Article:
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For Lisa Elliott, it's a super job in Greenfield

District's new superintendent takes charge with her experiences

Greenfield School District Superintendent Lisa Elliott talks with Timothy Madlock, an Edgewood School first-grader, during her reception and the introduction of her leadership team at Greenfield High School recently.

Greenfield School District Superintendent Lisa Elliott talks with Timothy Madlock, an Edgewood School first-grader, during her reception and the introduction of her leadership team at Greenfield High School recently. Photo By C.T. Kruger

Oct. 15, 2013

Greenfield — Aided by experiences both as a teacher and an administrator in teacher development, Lisa Elliott has hit the ground running this year as Greenfield's new superintendent.

For 20 years in Greenfield, she progressed from chemistry teacher to assistant principal at the high school, then became principal of Maple Grove Elementary School. She left for two years to work outside the district as curriculum director at Nicolet High School.

Since returning to the district, beating a field of 20 applicants for the top administrative job, Elliott has rolled up her sleeves to focus on a more rigorous curriculum.

Relevant ideas

Although her curriculum credentials are strong, Elliott said a more rigorous and relevant curriculum doesn't mean a major overhaul. It means taking a deep look at what is taught to make sure there are no gaps or weaknesses. And it means making that what the schools are asking the kids to learn is relevant.

"The curriculum has to be like they will experience in the real world," Elliott said.

Also, how a rigorous curriculum is actually taught is as important as the curriculum itself.

"Research shows that the biggest impact on education is the teacher," Elliott said.

So, teachers getting together to collaborate and share techniques that work is important, she said.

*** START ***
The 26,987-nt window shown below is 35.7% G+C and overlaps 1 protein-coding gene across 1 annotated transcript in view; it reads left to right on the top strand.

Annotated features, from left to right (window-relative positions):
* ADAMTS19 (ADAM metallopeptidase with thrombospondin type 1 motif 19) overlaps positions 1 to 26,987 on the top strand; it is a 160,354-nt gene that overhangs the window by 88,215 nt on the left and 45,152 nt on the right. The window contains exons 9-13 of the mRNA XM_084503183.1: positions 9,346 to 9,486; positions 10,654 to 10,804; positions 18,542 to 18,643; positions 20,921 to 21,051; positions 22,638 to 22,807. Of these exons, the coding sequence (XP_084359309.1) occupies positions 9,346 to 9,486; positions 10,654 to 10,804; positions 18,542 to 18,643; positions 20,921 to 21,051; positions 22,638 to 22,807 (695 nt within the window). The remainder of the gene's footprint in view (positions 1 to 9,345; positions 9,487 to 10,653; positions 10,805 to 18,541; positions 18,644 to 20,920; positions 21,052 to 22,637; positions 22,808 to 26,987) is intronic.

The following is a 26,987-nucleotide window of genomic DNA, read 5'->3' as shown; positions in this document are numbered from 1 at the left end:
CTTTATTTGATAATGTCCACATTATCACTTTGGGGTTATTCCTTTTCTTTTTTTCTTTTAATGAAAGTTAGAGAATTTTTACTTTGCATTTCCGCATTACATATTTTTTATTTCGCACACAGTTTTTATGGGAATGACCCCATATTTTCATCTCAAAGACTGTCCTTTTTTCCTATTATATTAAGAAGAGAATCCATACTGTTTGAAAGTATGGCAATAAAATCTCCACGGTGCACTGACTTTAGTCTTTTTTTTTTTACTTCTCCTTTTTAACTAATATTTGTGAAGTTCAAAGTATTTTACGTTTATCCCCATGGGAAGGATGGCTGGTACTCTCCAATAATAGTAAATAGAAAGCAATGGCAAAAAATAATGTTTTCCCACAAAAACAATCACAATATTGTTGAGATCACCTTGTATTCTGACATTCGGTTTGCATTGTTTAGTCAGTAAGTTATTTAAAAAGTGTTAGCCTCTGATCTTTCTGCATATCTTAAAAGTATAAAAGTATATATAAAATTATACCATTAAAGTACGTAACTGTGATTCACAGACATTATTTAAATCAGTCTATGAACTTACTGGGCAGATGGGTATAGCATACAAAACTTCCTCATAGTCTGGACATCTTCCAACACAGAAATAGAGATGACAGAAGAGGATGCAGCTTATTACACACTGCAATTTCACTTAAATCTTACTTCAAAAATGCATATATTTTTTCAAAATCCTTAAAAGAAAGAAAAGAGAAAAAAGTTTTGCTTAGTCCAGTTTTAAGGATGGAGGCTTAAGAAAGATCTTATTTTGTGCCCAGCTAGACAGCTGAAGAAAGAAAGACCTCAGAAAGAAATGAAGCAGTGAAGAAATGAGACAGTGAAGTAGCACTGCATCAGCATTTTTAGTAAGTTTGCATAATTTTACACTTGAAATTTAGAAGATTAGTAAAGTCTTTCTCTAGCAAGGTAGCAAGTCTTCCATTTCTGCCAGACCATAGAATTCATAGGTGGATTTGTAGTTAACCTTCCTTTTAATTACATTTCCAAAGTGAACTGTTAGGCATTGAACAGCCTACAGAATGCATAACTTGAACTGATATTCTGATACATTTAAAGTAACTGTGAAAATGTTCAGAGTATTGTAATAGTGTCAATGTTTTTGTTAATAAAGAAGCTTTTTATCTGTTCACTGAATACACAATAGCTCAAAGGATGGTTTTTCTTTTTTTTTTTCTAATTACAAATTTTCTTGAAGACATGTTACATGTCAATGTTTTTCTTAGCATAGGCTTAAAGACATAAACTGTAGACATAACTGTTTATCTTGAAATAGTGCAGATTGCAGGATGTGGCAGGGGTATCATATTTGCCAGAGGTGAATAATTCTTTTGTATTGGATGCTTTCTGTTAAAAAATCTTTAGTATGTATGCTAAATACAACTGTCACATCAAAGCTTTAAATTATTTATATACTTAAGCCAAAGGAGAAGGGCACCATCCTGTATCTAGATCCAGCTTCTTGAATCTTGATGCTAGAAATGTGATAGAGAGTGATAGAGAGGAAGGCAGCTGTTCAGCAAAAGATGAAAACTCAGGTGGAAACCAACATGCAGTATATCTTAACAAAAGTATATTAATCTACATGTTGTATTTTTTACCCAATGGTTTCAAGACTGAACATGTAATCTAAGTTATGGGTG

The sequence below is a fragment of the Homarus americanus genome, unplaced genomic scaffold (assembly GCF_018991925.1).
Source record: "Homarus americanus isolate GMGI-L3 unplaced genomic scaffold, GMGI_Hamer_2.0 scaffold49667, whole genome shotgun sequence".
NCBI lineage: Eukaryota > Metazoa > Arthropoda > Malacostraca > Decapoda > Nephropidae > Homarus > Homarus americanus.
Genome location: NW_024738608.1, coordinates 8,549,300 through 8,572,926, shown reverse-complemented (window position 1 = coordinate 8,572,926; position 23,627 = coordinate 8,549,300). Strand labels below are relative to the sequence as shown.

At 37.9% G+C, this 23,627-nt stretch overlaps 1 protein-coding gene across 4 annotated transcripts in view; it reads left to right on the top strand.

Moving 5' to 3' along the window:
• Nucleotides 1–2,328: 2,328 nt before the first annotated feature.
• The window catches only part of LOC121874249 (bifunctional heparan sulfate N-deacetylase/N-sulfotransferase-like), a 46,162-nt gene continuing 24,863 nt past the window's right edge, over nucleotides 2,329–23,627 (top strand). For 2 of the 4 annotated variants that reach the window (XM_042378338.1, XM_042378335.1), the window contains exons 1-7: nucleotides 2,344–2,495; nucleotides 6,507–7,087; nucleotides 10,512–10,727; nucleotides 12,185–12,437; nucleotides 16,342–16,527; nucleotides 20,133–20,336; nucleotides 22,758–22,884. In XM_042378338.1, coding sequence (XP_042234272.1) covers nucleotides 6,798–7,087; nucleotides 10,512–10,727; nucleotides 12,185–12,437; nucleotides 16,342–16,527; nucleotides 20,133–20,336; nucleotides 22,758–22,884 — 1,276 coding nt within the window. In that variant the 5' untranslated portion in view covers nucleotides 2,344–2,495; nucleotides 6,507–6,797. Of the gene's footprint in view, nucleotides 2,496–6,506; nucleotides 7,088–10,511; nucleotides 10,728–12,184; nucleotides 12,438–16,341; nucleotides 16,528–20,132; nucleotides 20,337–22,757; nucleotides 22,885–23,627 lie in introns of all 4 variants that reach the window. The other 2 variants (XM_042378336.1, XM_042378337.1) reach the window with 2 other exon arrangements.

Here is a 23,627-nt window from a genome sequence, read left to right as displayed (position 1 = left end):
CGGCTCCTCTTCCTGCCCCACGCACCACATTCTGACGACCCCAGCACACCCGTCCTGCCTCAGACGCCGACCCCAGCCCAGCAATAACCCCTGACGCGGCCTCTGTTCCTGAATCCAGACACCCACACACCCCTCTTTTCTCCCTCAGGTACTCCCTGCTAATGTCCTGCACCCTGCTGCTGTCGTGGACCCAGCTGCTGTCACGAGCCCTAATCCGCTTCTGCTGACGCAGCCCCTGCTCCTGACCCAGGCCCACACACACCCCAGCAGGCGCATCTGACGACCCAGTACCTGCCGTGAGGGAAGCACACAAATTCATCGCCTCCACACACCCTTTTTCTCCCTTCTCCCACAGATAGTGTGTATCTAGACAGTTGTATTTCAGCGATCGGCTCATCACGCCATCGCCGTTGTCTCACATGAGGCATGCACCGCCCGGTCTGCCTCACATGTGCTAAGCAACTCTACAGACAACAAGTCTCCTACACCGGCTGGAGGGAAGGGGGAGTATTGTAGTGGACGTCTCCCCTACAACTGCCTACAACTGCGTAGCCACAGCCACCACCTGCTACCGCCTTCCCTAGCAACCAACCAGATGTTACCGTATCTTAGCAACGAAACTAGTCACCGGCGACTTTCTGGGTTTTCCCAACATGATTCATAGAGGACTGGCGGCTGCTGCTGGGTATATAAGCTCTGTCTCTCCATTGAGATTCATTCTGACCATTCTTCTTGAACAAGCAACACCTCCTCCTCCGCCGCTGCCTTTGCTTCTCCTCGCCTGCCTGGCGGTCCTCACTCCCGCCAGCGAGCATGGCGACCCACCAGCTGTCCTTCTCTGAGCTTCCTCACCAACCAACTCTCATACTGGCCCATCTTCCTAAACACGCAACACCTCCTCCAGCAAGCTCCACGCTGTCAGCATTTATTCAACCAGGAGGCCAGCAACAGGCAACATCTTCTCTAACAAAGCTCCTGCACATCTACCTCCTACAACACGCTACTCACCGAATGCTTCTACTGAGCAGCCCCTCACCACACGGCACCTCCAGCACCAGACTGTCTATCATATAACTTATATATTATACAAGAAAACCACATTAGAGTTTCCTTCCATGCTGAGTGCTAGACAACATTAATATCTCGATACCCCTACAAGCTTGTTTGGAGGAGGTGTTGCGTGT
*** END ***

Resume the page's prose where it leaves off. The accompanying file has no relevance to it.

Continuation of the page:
Making the grade

Grading has also changed, for students and teachers alike.

For students, there now needs to be less multiple choice and more labs and presentations in which students can show what they know, Elliott said. Scores on classroom tests should be in the mix with Measures of Academic Progress standardized tests, statewide testing, class writing and how students present ideas, she explained.

Pretty soon the teachers themselves will start being graded under the effectiveness model the Wisconsin Department of Public Instruction is developing. Having served for two years on a team helping develop that model, Elliott is uniquely situated to help Greenfield teachers do well.

"Absolutely, it will be helpful because I have a sense of the spirit of the model," Elliott said.

Also, while working on the team, she met other superintendents with whom she can network, she said.

"We can build on each others' strengths," she said.

Elliott also influences current and future principals and directors of instruction in her role as adjunct instructor at Alverno College.

Welcomed back

When the School Board appointed Elliott, board President Bruce Bailey said, "It's like a new beginning."

Elliott said, "I'm thrilled to be back in the district."

She knew she wanted to be an educator as a high school sophomore.

"I had an outstanding role model in my dad, who was an educator for 35 years," she said, adding that the way he built relationships with students as both a teacher and a coach was compelling, she said.

Elliott is married to a fifth grade teacher who works in West Bend and they have a daughter who is a senior at Nathan Hale High School and a son who is a sixth-grader at Frank Lloyd Wright Intermediate School in West Allis.

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